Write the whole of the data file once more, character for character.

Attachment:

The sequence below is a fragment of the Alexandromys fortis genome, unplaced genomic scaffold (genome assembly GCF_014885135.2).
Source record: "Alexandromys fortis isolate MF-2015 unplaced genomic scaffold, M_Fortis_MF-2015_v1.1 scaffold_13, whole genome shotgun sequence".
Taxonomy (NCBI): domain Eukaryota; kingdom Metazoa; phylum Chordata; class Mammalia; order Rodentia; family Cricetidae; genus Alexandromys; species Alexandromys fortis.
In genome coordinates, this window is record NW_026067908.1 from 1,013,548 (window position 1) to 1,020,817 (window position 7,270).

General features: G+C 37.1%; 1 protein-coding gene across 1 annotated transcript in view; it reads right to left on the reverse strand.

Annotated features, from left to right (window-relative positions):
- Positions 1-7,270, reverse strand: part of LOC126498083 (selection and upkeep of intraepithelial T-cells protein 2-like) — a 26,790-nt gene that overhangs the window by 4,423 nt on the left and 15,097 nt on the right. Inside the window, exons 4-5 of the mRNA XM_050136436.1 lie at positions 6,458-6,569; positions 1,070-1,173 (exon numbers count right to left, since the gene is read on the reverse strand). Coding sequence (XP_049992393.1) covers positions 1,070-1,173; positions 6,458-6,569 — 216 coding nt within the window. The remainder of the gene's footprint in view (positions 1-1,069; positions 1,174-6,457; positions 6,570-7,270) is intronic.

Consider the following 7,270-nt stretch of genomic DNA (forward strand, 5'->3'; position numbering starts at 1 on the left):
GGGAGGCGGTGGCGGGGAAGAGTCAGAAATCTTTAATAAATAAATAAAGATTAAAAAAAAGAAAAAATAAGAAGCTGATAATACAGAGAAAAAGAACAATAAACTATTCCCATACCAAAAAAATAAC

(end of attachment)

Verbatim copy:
The sequence below is a fragment of the Alexandromys fortis genome, unplaced genomic scaffold (genome assembly GCF_014885135.2).
Source record: "Alexandromys fortis isolate MF-2015 unplaced genomic scaffold, M_Fortis_MF-2015_v1.1 scaffold_13, whole genome shotgun sequence".
Taxonomy (NCBI): domain Eukaryota; kingdom Metazoa; phylum Chordata; class Mammalia; order Rodentia; family Cricetidae; genus Alexandromys; species Alexandromys fortis.
In genome coordinates, this window is record NW_026067908.1 from 1,013,548 (window position 1) to 1,020,817 (window position 7,270).

General features: G+C 37.1%; 1 protein-coding gene across 1 annotated transcript in view; it reads right to left on the reverse strand.

Annotated features, from left to right (window-relative positions):
- Positions 1-7,270, reverse strand: part of LOC126498083 (selection and upkeep of intraepithelial T-cells protein 2-like) — a 26,790-nt gene that overhangs the window by 4,423 nt on the left and 15,097 nt on the right. Inside the window, exons 4-5 of the mRNA XM_050136436.1 lie at positions 6,458-6,569; positions 1,070-1,173 (exon numbers count right to left, since the gene is read on the reverse strand). Coding sequence (XP_049992393.1) covers positions 1,070-1,173; positions 6,458-6,569 — 216 coding nt within the window. The remainder of the gene's footprint in view (positions 1-1,069; positions 1,174-6,457; positions 6,570-7,270) is intronic.

Consider the following 7,270-nt stretch of genomic DNA (forward strand, 5'->3'; position numbering starts at 1 on the left):
GGGAGGCGGTGGCGGGGAAGAGTCAGAAATCTTTAATAAATAAATAAAGATTAAAAAAAAGAAAAAATAAGAAGCTGATAATACAGAGAAAAAGAACAATAAACTATTCCCATACCAAAAAAATAAC